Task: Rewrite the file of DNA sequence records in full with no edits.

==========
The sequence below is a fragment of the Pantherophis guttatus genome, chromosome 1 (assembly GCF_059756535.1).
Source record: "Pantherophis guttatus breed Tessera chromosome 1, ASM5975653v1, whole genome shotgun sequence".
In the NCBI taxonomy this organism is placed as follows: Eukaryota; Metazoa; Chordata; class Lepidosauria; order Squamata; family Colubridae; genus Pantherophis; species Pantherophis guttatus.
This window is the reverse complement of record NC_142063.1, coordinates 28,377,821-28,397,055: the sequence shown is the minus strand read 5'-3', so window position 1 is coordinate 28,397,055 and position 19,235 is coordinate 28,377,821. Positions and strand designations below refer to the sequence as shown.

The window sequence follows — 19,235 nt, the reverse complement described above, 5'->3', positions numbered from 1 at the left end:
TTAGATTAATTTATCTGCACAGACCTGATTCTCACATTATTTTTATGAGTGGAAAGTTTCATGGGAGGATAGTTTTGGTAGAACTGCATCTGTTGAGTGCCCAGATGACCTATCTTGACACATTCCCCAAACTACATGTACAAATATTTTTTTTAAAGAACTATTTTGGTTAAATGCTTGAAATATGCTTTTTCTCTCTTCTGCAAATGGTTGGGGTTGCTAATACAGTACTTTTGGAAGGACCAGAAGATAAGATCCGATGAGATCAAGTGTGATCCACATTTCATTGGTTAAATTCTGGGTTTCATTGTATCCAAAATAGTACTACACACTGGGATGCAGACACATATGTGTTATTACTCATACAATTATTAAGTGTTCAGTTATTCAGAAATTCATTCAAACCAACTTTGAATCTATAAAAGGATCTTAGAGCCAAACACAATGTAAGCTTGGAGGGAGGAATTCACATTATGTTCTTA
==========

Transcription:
The sequence below is a fragment of the Pantherophis guttatus genome, chromosome 1 (assembly GCF_059756535.1).
Source record: "Pantherophis guttatus breed Tessera chromosome 1, ASM5975653v1, whole genome shotgun sequence".
In the NCBI taxonomy this organism is placed as follows: Eukaryota; Metazoa; Chordata; class Lepidosauria; order Squamata; family Colubridae; genus Pantherophis; species Pantherophis guttatus.
This window is the reverse complement of record NC_142063.1, coordinates 28,377,821-28,397,055: the sequence shown is the minus strand read 5'-3', so window position 1 is coordinate 28,397,055 and position 19,235 is coordinate 28,377,821. Positions and strand designations below refer to the sequence as shown.

The window sequence follows — 19,235 nt, the reverse complement described above, 5'->3', positions numbered from 1 at the left end:
TTAGATTAATTTATCTGCACAGACCTGATTCTCACATTATTTTTATGAGTGGAAAGTTTCATGGGAGGATAGTTTTGGTAGAACTGCATCTGTTGAGTGCCCAGATGACCTATCTTGACACATTCCCCAAACTACATGTACAAATATTTTTTTTAAAGAACTATTTTGGTTAAATGCTTGAAATATGCTTTTTCTCTCTTCTGCAAATGGTTGGGGTTGCTAATACAGTACTTTTGGAAGGACCAGAAGATAAGATCCGATGAGATCAAGTGTGATCCACATTTCATTGGTTAAATTCTGGGTTTCATTGTATCCAAAATAGTACTACACACTGGGATGCAGACACATATGTGTTATTACTCATACAATTATTAAGTGTTCAGTTATTCAGAAATTCATTCAAACCAACTTTGAATCTATAAAAGGATCTTAGAGCCAAACACAATGTAAGCTTGGAGGGAGGAATTCACATTATGTTCTTA